For me, this wasn’t a romance.  Kate and Nathan don’t even meet until 75% through the book, and by the time the book has finished, they’ve probably only known each other a week.  That week has been spent either in the hospital or on the run and filled with constant danger.  They really know nothing of each other.  On top of that, Kate has just endured rape as well as physical and mental torture by Nathan’s half brother.  There is no way she is in any state of mind (or body) for what is her first consensual relationship.  No way.  It was completely unbelievable.

The plot was incredibly convoluted.  I haven’t even gone into all the twists and turns the plot takes.  Not only is there the current events which are convoluted, there is Jack’s twisted interpretation of events which are exceptionally complicated, there are events from history which feed into the current events that we learn about in bits and pieces, and on top of all that, there are other people manipulating the main characters.  By the end of the book I was so confused.  It would have been a better story without all the drama from the past, and without the other people who were doing the manipulating.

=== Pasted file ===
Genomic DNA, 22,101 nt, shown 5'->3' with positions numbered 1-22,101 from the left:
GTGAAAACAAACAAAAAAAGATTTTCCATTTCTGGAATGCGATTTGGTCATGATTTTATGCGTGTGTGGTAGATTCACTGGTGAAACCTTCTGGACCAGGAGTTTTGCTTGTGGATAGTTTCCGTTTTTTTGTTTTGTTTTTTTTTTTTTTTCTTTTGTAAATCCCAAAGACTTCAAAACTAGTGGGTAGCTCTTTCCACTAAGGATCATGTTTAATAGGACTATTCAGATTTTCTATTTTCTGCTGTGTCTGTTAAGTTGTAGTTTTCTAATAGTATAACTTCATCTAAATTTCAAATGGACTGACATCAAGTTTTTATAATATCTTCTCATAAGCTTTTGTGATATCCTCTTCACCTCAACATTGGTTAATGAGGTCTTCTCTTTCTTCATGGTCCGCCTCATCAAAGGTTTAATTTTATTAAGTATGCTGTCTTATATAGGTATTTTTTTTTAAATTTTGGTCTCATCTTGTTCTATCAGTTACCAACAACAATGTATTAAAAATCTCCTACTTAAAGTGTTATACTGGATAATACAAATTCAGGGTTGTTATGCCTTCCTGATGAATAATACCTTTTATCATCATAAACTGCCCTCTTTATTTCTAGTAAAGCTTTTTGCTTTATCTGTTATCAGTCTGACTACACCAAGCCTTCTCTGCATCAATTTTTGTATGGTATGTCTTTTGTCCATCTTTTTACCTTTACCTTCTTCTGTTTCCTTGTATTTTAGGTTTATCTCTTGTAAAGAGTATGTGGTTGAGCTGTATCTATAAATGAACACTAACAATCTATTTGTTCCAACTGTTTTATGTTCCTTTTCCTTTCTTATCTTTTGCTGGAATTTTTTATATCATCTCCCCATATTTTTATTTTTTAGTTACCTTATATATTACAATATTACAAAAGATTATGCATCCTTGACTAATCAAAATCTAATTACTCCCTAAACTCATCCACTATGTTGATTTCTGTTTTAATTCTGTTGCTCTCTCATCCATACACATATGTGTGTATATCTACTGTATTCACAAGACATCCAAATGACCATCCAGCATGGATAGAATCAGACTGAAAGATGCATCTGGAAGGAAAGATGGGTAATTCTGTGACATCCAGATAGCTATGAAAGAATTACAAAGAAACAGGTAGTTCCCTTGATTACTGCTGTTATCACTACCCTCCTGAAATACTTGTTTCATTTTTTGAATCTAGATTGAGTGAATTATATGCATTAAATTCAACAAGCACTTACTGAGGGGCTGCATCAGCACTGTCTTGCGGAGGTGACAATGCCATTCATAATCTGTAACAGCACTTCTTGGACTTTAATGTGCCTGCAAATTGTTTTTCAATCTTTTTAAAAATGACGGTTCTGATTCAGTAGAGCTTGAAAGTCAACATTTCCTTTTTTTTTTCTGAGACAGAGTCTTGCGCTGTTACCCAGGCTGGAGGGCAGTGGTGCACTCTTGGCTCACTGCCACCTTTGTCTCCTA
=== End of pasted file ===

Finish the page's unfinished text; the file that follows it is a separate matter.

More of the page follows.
It is an incredibly dark story.  There is a lot of violence, both sexual and not.  The violence escalates as the book progresses, and I simply can’t imagine that Kate could come through it without horrific mental scars to go with the physical scars she would bear.

The writing style itself was good, and easy to read.  It was the convoluted plot and the fact that the romance was not only far from the focus of the plot but also utterly unbelievable that led me to give it two stars.

Books read in November

It Was Always You by various authors *Star**Star**Star**Star**Starw*

In The Middle of Somewhere by Roan Parrish *Star**Star**Star**Star**Starw*

Crash by Nicole James  *Star**Star**Star**Starw**Starw*

Drawn In by Barbara Elsborg *Star**Star**Star**Star**Star*

Give Yourself Away by Barbara Elsborg *Star**Star**Star**Star**Star*

Falling by Barbara Elsborg *Star**Star**Star**Star**Starw*

With or Without Him by Barbara Elsborg *Star**Star**Star**Star**Starw*

Breaking by Barbara Elsborg *Star**Star**Star**Star**Starw*

Resurrection Heart by Wendy Lynn Clark *Star**Star**Star**Starw**Starw*

Three Dirty Secrets by Nikki Sloane *Star**Star**Star**Star**Starw*

Falling by Barbara Elsborg
Harper has been released from prison after serving 10 years for a crime he didn’t commit. He runs into Malachi several times by chance, and the pair hit it off.

Malachi has his own issues, and the two lean on each other, learn from each other and grow close.

There are unresolved issues on both sides, and plenty who don’t want to see them happy. The obstacles seem insurmountable, and both men are struggling to find the inner strength required.

The book didn’t gloss over all the ways that Harper’s life had changed, now that he had a criminal record, nor the attitudes he received from people regarding the crime he’d been committed of. That felt realistic.